The Cultural Learning Alliance is delighted to see that the Russell Group is dropping its facilitating subjects list, which excluded arts subjects, and is pleased to see the impressive leadership that the Group is displaying in terms of supporting young people to make informed choices about their studies and their futures.
We want all young people to be given the best possible chance to succeed. Evidence shows that this involves giving them the opportunity to study a broad and rich curriculum and the right mix of skills and knowledge to progress. The CLA is also particularly pleased to see that the new guidance has an emphasis on supporting less advantaged pupils, who may not always receive the same level of advice as their better off peers.
Last year the CLA co-published a briefing on Employability with our partners The Edge Foundation showing that it is now widely accepted that employers value employees with 21st-century skills – a mix of cognitive and personal skills, like creativity and collaboration – as well as content knowledge. It is great to see the Russell Group of universities following this trend. There is increasing international recognition of the value and rigour of arts qualifications.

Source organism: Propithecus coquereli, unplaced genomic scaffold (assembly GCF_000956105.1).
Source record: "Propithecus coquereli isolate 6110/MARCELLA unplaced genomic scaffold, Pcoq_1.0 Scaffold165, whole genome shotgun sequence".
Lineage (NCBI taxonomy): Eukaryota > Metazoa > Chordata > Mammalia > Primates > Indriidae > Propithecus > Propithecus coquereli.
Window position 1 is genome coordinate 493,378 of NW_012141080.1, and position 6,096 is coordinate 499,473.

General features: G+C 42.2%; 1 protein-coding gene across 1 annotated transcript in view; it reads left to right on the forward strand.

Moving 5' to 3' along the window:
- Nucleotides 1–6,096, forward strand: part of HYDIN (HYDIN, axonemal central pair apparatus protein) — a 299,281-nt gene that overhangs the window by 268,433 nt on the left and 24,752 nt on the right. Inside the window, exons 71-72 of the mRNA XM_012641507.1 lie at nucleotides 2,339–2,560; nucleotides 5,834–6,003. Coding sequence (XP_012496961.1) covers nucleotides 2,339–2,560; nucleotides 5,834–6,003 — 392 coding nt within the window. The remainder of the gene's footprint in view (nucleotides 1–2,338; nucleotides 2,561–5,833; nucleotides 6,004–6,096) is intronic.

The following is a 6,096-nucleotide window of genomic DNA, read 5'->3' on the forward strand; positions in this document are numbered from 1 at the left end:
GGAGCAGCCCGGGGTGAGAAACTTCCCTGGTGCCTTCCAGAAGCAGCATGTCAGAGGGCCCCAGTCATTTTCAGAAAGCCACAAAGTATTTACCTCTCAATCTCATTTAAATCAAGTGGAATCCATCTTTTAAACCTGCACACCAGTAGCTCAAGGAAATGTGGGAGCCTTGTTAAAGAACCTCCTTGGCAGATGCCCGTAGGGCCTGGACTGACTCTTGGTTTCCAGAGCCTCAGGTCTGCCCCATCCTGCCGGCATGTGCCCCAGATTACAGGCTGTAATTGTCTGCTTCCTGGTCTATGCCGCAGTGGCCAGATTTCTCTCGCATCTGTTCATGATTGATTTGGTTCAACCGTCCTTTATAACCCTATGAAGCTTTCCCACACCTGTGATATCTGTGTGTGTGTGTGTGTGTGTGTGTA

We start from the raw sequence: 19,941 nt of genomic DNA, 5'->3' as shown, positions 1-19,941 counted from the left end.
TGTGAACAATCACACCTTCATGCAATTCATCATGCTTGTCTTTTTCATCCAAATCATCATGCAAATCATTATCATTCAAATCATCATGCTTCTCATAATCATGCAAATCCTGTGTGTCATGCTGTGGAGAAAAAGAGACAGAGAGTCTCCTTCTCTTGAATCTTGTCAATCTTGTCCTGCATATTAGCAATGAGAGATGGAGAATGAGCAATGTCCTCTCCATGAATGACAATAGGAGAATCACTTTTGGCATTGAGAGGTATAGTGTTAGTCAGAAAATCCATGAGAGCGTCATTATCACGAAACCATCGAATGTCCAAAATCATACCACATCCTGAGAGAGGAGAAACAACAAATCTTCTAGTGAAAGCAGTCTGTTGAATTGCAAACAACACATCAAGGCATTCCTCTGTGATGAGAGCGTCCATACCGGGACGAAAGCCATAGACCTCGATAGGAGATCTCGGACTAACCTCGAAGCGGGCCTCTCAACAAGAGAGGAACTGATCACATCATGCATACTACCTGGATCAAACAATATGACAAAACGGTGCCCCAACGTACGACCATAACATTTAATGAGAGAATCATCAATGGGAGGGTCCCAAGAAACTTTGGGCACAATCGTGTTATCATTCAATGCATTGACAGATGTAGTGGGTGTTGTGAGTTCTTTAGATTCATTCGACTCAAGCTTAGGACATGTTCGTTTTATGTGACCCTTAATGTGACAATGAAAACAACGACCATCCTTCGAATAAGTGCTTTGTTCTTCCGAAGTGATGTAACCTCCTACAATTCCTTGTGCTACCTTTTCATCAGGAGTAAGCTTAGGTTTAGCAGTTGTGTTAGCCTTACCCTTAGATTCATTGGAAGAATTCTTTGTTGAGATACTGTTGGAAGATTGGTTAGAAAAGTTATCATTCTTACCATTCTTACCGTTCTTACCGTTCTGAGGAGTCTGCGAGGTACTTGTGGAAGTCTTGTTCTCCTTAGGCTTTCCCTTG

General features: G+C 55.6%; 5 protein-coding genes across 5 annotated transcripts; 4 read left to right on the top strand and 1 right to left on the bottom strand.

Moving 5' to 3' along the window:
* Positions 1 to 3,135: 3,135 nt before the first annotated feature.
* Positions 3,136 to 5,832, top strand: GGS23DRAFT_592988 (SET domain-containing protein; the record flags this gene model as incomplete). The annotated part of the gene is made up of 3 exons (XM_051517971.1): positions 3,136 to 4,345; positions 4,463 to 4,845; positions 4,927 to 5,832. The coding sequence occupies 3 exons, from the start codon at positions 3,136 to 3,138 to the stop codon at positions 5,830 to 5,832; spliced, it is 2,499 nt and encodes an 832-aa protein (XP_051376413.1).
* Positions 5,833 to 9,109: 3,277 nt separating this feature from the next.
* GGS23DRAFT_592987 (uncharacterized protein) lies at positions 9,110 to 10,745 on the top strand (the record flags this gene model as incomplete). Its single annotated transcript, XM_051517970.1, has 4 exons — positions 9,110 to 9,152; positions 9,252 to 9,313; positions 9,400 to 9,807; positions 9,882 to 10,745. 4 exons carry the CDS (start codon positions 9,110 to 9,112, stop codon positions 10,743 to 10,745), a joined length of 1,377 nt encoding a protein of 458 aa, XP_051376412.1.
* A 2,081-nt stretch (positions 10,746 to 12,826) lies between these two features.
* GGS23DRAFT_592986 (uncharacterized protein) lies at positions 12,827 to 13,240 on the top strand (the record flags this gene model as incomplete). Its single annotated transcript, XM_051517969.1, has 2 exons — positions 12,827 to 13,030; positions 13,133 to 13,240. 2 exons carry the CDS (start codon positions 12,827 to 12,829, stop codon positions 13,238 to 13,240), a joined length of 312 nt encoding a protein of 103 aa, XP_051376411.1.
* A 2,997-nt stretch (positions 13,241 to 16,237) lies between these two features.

Jacqui O’Hanlon, Chair of the Cultural Learning Alliance and RSC Director of Education said:
“We hope that this important move by the Russell Group makes a significant contribution to changing perceptions of the value of arts subjects in the English education system. Scrapping the old facilitating subjects list and providing comprehensive, nuanced and interactive guidance is a clear message to students, parents and schools: studying the arts can offer a route to a wide-range of different careers and fields of study.”
This is a major shift, and excellent news for the arts in schools. It is also significant because the government’s English Baccalaureate measure is based on the old facilitating subjects list.